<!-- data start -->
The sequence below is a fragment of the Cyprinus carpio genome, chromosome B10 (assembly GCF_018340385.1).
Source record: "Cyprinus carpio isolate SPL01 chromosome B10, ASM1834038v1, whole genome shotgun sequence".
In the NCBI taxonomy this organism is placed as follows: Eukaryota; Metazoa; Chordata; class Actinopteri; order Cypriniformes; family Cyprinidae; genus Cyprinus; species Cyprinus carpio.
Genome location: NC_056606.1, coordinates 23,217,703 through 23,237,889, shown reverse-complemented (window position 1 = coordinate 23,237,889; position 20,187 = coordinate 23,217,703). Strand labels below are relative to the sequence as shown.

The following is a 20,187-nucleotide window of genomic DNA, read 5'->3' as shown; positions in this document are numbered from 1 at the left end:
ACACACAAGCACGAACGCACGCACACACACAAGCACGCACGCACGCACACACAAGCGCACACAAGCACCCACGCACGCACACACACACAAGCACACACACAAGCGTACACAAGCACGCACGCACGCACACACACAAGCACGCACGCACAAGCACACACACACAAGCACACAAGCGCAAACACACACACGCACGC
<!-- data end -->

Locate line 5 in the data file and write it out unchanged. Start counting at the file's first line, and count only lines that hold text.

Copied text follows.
The following is a 20,187-nucleotide window of genomic DNA, read 5'->3' as shown; positions in this document are numbered from 1 at the left end: